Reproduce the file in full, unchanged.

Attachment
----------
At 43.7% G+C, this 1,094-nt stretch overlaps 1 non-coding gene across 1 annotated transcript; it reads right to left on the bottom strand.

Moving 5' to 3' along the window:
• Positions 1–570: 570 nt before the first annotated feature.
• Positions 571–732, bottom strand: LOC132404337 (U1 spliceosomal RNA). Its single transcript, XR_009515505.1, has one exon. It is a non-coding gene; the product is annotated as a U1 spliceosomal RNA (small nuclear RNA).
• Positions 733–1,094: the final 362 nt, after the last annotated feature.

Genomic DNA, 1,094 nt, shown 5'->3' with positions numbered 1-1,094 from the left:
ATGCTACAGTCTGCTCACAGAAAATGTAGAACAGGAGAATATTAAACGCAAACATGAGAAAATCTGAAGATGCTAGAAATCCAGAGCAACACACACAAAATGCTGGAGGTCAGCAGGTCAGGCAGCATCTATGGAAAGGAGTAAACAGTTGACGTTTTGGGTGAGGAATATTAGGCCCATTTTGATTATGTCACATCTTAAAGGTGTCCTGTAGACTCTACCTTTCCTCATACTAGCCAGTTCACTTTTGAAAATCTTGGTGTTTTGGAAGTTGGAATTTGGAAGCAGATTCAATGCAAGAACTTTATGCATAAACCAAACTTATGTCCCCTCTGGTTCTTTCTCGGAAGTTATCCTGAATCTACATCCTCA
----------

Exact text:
At 43.7% G+C, this 1,094-nt stretch overlaps 1 non-coding gene across 1 annotated transcript; it reads right to left on the bottom strand.

Moving 5' to 3' along the window:
• Positions 1–570: 570 nt before the first annotated feature.
• Positions 571–732, bottom strand: LOC132404337 (U1 spliceosomal RNA). Its single transcript, XR_009515505.1, has one exon. It is a non-coding gene; the product is annotated as a U1 spliceosomal RNA (small nuclear RNA).
• Positions 733–1,094: the final 362 nt, after the last annotated feature.

Genomic DNA, 1,094 nt, shown 5'->3' with positions numbered 1-1,094 from the left:
ATGCTACAGTCTGCTCACAGAAAATGTAGAACAGGAGAATATTAAACGCAAACATGAGAAAATCTGAAGATGCTAGAAATCCAGAGCAACACACACAAAATGCTGGAGGTCAGCAGGTCAGGCAGCATCTATGGAAAGGAGTAAACAGTTGACGTTTTGGGTGAGGAATATTAGGCCCATTTTGATTATGTCACATCTTAAAGGTGTCCTGTAGACTCTACCTTTCCTCATACTAGCCAGTTCACTTTTGAAAATCTTGGTGTTTTGGAAGTTGGAATTTGGAAGCAGATTCAATGCAAGAACTTTATGCATAAACCAAACTTATGTCCCCTCTGGTTCTTTCTCGGAAGTTATCCTGAATCTACATCCTCA